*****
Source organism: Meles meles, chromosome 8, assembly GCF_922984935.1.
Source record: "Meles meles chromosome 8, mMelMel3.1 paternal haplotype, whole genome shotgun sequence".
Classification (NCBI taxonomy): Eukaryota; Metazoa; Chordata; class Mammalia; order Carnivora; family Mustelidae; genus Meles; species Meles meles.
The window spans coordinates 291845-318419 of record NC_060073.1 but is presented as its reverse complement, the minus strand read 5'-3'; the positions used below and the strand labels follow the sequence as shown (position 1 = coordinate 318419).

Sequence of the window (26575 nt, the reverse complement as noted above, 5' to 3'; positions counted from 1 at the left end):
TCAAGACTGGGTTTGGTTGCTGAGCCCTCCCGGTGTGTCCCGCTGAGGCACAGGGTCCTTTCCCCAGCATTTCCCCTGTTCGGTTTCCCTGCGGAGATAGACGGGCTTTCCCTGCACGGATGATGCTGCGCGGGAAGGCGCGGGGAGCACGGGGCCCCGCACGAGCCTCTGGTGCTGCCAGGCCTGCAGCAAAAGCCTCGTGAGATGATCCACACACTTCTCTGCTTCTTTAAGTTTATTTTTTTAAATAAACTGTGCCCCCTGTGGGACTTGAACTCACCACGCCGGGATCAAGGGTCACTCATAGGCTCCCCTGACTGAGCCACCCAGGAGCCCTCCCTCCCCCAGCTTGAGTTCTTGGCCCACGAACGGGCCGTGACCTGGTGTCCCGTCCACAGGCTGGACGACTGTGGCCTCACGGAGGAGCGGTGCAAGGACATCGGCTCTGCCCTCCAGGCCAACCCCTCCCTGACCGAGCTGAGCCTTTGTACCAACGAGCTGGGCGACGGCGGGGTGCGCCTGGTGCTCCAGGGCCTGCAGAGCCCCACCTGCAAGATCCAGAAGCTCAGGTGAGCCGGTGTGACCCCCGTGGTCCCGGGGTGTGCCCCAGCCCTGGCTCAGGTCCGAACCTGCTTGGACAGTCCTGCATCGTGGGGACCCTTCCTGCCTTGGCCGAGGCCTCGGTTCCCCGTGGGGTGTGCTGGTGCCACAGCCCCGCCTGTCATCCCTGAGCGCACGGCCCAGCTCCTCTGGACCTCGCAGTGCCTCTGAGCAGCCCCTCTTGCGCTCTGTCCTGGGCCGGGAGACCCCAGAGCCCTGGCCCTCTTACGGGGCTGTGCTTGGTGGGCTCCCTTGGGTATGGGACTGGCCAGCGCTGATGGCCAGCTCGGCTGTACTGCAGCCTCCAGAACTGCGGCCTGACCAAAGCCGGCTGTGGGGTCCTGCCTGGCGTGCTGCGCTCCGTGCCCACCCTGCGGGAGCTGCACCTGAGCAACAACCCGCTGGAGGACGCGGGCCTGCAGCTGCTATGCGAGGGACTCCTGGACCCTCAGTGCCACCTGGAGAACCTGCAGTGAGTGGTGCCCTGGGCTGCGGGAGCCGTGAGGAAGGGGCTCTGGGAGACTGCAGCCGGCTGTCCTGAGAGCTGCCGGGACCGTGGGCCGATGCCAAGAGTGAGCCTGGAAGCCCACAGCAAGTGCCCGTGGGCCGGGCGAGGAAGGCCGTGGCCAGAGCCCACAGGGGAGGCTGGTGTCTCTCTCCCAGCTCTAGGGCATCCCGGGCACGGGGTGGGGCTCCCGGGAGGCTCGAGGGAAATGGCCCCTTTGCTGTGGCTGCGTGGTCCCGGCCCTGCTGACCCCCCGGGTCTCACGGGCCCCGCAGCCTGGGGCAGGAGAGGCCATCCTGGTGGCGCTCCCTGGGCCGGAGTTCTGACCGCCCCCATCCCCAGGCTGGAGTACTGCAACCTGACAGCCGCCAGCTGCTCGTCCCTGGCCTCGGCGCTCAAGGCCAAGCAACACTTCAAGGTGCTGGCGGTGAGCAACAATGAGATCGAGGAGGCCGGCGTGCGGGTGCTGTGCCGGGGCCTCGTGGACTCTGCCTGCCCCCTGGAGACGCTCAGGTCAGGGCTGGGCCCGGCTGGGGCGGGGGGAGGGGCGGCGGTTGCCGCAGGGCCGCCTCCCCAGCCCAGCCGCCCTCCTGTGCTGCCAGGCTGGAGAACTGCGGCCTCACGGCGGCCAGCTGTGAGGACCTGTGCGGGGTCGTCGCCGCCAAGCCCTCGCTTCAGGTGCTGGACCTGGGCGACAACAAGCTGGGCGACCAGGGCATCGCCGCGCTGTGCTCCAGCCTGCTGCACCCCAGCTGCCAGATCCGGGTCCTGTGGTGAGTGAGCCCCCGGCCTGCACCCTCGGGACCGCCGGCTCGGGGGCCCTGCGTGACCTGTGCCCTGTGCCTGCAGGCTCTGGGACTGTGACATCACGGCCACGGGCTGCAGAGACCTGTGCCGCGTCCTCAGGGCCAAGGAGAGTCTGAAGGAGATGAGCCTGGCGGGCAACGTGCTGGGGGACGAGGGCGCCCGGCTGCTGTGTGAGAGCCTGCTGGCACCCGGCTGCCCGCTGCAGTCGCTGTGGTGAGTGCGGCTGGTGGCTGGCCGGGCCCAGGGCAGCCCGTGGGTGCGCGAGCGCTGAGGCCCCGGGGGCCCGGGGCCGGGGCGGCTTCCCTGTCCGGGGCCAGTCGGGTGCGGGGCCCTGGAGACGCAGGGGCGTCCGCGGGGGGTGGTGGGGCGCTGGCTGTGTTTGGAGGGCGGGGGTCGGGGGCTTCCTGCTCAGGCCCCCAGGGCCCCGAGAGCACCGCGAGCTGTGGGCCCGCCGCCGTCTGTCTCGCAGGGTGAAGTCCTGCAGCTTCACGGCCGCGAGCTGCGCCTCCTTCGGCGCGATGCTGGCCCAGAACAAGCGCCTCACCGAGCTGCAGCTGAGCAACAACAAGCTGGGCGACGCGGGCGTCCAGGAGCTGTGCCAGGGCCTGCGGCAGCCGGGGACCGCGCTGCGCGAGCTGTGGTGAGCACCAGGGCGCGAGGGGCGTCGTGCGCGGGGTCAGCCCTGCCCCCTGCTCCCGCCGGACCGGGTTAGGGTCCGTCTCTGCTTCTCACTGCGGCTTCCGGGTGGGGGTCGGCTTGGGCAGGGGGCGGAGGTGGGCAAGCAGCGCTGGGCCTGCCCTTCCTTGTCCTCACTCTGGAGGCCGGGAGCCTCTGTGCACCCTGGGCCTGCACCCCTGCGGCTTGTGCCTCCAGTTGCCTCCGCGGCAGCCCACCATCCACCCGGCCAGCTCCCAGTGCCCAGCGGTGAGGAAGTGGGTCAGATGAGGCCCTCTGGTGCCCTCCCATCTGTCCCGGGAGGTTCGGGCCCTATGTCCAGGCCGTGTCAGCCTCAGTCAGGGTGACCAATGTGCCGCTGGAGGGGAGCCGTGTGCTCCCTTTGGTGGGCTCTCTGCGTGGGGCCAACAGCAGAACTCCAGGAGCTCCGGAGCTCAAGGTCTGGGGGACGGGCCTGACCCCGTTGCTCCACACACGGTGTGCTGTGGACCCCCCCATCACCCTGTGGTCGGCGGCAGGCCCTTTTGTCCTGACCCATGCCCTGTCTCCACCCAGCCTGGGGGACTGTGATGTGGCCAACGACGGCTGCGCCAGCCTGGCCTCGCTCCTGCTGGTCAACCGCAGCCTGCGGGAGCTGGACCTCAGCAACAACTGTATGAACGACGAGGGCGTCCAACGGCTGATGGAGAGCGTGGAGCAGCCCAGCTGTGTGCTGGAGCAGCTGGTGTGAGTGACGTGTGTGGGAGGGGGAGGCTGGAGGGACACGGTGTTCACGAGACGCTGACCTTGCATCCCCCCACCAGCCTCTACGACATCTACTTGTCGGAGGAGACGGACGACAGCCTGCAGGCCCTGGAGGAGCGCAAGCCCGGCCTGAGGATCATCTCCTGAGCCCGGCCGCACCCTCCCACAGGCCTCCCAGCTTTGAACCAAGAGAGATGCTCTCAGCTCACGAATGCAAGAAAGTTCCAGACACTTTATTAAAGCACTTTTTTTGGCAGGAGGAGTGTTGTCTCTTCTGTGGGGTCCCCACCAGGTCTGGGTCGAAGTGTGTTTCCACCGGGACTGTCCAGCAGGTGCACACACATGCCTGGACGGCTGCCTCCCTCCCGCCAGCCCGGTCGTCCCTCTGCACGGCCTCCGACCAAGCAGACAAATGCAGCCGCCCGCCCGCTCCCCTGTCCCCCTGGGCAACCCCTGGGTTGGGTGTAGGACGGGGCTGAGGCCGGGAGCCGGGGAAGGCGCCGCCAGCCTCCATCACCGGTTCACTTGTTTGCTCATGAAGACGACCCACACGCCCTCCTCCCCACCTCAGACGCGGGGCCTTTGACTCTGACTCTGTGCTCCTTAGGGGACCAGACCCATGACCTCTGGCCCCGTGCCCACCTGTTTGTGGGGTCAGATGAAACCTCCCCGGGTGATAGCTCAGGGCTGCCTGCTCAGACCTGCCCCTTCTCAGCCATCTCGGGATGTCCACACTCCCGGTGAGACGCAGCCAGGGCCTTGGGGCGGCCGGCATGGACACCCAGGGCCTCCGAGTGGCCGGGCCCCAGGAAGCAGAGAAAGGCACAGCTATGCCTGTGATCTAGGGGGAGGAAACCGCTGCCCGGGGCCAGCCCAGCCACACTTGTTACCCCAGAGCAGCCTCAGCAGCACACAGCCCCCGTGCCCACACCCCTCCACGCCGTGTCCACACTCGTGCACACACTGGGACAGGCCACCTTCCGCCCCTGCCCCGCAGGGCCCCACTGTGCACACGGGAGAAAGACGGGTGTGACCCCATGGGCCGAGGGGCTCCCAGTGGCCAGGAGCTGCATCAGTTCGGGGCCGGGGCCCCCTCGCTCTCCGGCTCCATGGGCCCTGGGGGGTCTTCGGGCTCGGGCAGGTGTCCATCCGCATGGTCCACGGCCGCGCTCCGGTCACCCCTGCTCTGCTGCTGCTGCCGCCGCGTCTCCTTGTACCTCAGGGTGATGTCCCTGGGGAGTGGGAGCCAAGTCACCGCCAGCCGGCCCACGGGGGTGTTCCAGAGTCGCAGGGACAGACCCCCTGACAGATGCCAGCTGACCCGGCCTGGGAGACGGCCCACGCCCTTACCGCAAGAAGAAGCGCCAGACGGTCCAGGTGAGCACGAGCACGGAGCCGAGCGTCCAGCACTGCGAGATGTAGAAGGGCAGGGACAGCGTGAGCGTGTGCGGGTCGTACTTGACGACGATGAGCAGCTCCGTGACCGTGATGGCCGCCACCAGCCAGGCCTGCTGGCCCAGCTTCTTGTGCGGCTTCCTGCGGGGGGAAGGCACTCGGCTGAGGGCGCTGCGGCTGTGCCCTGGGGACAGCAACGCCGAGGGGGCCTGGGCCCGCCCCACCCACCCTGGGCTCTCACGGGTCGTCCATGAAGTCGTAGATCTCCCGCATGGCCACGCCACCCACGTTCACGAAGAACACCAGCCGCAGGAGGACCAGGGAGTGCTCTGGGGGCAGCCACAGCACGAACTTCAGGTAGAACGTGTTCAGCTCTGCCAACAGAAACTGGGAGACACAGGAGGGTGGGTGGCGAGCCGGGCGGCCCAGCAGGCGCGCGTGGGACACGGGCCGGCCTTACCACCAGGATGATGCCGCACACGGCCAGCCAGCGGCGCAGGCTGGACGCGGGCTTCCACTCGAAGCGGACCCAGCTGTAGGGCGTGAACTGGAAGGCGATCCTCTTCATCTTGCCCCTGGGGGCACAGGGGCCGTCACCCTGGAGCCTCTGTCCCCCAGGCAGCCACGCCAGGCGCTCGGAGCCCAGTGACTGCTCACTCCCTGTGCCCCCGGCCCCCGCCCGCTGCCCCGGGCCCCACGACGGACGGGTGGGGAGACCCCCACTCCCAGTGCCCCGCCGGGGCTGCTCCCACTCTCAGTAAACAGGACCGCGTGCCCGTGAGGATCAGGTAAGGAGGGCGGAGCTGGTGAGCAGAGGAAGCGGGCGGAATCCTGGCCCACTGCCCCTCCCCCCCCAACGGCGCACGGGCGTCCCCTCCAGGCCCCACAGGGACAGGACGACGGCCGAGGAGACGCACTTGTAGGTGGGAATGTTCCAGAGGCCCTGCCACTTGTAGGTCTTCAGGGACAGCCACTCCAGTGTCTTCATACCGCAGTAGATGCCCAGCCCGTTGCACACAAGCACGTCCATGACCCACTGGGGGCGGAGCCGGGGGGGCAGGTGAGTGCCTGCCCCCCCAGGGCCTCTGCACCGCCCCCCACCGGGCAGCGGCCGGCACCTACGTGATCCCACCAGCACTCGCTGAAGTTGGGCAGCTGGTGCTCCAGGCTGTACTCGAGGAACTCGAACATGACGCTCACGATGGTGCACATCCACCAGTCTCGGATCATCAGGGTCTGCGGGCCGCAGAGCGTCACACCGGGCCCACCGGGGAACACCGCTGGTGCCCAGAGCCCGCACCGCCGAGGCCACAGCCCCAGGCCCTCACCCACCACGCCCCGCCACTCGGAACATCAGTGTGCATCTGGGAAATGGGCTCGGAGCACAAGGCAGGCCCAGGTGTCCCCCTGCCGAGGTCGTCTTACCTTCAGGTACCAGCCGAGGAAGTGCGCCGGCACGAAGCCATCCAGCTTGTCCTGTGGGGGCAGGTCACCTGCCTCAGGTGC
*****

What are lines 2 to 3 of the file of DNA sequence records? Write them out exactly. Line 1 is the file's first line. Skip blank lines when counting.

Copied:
Source record: "Meles meles chromosome 8, mMelMel3.1 paternal haplotype, whole genome shotgun sequence".
Classification (NCBI taxonomy): Eukaryota; Metazoa; Chordata; class Mammalia; order Carnivora; family Mustelidae; genus Meles; species Meles meles.